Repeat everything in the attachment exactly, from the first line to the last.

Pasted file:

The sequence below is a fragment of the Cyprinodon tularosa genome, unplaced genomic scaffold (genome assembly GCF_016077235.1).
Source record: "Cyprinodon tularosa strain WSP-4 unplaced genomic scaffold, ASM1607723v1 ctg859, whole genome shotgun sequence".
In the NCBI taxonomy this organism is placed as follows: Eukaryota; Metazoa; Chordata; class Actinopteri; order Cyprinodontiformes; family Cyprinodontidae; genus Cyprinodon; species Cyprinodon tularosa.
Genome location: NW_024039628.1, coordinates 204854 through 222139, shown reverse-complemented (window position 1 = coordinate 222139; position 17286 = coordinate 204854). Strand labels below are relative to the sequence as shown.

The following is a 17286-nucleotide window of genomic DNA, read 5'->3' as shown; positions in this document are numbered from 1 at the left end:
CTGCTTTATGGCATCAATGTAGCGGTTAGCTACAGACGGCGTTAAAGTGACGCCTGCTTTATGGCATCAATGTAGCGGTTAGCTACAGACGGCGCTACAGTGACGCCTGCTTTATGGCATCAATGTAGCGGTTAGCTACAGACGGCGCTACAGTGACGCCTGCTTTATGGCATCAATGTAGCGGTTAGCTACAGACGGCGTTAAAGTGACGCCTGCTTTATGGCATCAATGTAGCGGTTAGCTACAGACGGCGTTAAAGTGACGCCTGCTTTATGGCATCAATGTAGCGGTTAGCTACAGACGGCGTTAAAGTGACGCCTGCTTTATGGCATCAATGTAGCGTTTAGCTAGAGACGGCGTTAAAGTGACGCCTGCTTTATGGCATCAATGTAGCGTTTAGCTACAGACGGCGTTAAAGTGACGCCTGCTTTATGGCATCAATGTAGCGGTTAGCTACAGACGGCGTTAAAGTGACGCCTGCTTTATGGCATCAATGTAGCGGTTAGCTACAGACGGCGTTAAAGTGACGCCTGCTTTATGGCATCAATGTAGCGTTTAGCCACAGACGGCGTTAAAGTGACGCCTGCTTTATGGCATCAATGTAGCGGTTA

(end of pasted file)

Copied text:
The sequence below is a fragment of the Cyprinodon tularosa genome, unplaced genomic scaffold (genome assembly GCF_016077235.1).
Source record: "Cyprinodon tularosa strain WSP-4 unplaced genomic scaffold, ASM1607723v1 ctg859, whole genome shotgun sequence".
In the NCBI taxonomy this organism is placed as follows: Eukaryota; Metazoa; Chordata; class Actinopteri; order Cyprinodontiformes; family Cyprinodontidae; genus Cyprinodon; species Cyprinodon tularosa.
Genome location: NW_024039628.1, coordinates 204854 through 222139, shown reverse-complemented (window position 1 = coordinate 222139; position 17286 = coordinate 204854). Strand labels below are relative to the sequence as shown.

The following is a 17286-nucleotide window of genomic DNA, read 5'->3' as shown; positions in this document are numbered from 1 at the left end:
CTGCTTTATGGCATCAATGTAGCGGTTAGCTACAGACGGCGTTAAAGTGACGCCTGCTTTATGGCATCAATGTAGCGGTTAGCTACAGACGGCGCTACAGTGACGCCTGCTTTATGGCATCAATGTAGCGGTTAGCTACAGACGGCGCTACAGTGACGCCTGCTTTATGGCATCAATGTAGCGGTTAGCTACAGACGGCGTTAAAGTGACGCCTGCTTTATGGCATCAATGTAGCGGTTAGCTACAGACGGCGTTAAAGTGACGCCTGCTTTATGGCATCAATGTAGCGGTTAGCTACAGACGGCGTTAAAGTGACGCCTGCTTTATGGCATCAATGTAGCGTTTAGCTAGAGACGGCGTTAAAGTGACGCCTGCTTTATGGCATCAATGTAGCGTTTAGCTACAGACGGCGTTAAAGTGACGCCTGCTTTATGGCATCAATGTAGCGGTTAGCTACAGACGGCGTTAAAGTGACGCCTGCTTTATGGCATCAATGTAGCGGTTAGCTACAGACGGCGTTAAAGTGACGCCTGCTTTATGGCATCAATGTAGCGTTTAGCCACAGACGGCGTTAAAGTGACGCCTGCTTTATGGCATCAATGTAGCGGTTA